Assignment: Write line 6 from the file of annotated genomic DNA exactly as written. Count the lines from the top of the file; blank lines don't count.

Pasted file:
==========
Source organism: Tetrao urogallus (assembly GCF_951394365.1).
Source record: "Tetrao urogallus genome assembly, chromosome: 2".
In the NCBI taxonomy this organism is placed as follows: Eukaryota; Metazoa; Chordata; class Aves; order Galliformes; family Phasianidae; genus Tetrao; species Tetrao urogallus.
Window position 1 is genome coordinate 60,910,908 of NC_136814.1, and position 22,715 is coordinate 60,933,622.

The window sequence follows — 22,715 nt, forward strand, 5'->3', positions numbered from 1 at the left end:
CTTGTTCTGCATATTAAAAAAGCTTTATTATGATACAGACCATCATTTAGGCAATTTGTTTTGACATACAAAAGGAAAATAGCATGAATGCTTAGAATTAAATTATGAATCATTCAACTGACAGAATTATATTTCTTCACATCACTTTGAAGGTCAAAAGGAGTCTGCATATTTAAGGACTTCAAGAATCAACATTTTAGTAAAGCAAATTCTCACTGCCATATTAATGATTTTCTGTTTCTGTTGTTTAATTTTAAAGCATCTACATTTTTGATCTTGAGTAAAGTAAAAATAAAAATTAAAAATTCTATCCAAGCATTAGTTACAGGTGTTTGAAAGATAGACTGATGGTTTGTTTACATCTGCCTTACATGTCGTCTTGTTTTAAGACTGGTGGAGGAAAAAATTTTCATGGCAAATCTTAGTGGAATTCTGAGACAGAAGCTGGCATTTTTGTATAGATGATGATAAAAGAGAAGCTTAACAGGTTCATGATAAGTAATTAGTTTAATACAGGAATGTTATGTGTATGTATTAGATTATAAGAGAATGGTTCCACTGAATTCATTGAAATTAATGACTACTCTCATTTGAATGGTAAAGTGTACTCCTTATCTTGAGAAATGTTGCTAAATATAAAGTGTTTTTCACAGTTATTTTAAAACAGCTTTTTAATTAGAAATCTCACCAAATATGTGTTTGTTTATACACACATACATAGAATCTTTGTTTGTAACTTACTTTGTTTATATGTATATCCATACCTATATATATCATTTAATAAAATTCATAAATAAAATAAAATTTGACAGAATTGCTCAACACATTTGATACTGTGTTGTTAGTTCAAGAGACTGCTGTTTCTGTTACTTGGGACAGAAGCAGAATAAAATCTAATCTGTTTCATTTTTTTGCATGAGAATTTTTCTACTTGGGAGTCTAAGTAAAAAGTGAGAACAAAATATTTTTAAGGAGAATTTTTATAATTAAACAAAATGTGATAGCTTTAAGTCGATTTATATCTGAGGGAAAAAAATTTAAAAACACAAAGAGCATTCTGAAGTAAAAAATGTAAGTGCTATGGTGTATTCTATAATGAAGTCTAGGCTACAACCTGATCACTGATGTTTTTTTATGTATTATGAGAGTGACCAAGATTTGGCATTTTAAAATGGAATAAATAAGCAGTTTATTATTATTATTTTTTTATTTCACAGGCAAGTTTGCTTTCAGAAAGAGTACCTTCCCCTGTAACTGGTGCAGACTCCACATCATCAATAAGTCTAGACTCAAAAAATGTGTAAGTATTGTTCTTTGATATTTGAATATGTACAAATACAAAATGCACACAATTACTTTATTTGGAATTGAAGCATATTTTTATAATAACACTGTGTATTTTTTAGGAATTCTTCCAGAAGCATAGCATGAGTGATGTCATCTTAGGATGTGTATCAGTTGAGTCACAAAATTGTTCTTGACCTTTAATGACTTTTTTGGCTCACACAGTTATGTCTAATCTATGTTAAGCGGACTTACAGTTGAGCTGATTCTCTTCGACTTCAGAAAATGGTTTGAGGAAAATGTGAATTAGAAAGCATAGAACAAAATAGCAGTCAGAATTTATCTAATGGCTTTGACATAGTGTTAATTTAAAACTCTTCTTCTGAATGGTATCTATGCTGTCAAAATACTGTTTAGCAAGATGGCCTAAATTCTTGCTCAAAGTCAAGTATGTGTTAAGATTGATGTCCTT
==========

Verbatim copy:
CTTGTTCTGCATATTAAAAAAGCTTTATTATGATACAGACCATCATTTAGGCAATTTGTTTTGACATACAAAAGGAAAATAGCATGAATGCTTAGAATTAAATTATGAATCATTCAACTGACAGAATTATATTTCTTCACATCACTTTGAAGGTCAAAAGGAGTCTGCATATTTAAGGACTTCAAGAATCAACATTTTAGTAAAGCAAATTCTCACTGCCATATTAATGATTTTCTGTTTCTGTTGTTTAATTTTAAAGCATCTACATTTTTGATCTTGAGTAAAGTAAAAATAAAAATTAAAAATTCTATCCAAGCATTAGTTACAGGTGTTTGAAAGATAGACTGATGGTTTGTTTACATCTGCCTTACATGTCGTCTTGTTTTAAGACTGGTGGAGGAAAAAATTTTCATGGCAAATCTTAGTGGAATTCTGAGACAGAAGCTGGCATTTTTGTATAGATGATGATAAAAGAGAAGCTTAACAGGTTCATGATAAGTAATTAGTTTAATACAGGAATGTTATGTGTATGTATTAGATTATAAGAGAATGGTTCCACTGAATTCATTGAAATTAATGACTACTCTCATTTGAATGGTAAAGTGTACTCCTTATCTTGAGAAATGTTGCTAAATATAAAGTGTTTTTCACAGTTATTTTAAAACAGCTTTTTAATTAGAAATCTCACCAAATATGTGTTTGTTTATACACACATACATAGAATCTTTGTTTGTAACTTACTTTGTTTATATGTATATCCATACCTATATATATCATTTAATAAAATTCATAAATAAAATAAAATTTGACAGAATTGCTCAACACATTTGATACTGTGTTGTTAGTTCAAGAGACTGCTGTTTCTGTTACTTGGGACAGAAGCAGAATAAAATCTAATCTGTTTCATTTTTTTGCATGAGAATTTTTCTACTTGGGAGTCTAAGTAAAAAGTGAGAACAAAATATTTTTAAGGAGAATTTTTATAATTAAACAAAATGTGATAGCTTTAAGTCGATTTATATCTGAGGGAAAAAAATTTAAAAACACAAAGAGCATTCTGAAGTAAAAAATGTAAGTGCTATGGTGTATTCTATAATGAAGTCTAGGCTACAACCTGATCACTGATGTTTTTTTATGTATTATGAGAGTGACCAAGATTTGGCATTTTAAAATGGAATAAATAAGCAGTTTATTATTATTATTTTTTTATTTCACAGGCAAGTTTGCTTTCAGAAAGAGTACCTTCCCCTGTAACTGGTGCAGACTCCACATCATCAATAAGTCTAGACTCAAAAAATGTGTAAGTATTGTTCTTTGATATTTGAATATGTACAAATACAAAATGCACACAATTACTTTATTTGGAATTGAAGCATATTTTTATAATAACACTGTGTATTTTTTAGGAATTCTTCCAGAAGCATAGCATGAGTGATGTCATCTTAGGATGTGTATCAGTTGAGTCACAAAATTGTTCTTGACCTTTAATGACTTTTTTGGCTCACACAGTTATGTCTAATCTATGTTAAGCGGACTTACAGTTGAGCTGATTCTCTTCGACTTCAGAAAATGGTTTGAGGAAAATGTGAATTAGAAAGCATAGAACAAAATAGCAGTCAGAATTTATCTAATGGCTTTGACATAGTGTTAATTTAAAACTCTTCTTCTGAATGGTATCTATGCTGTCAAAATACTGTTTAGCAAGATGGCCTAAATTCTTGCTCAAAGTCAAGTATGTGTTAAGATTGATGTCCTT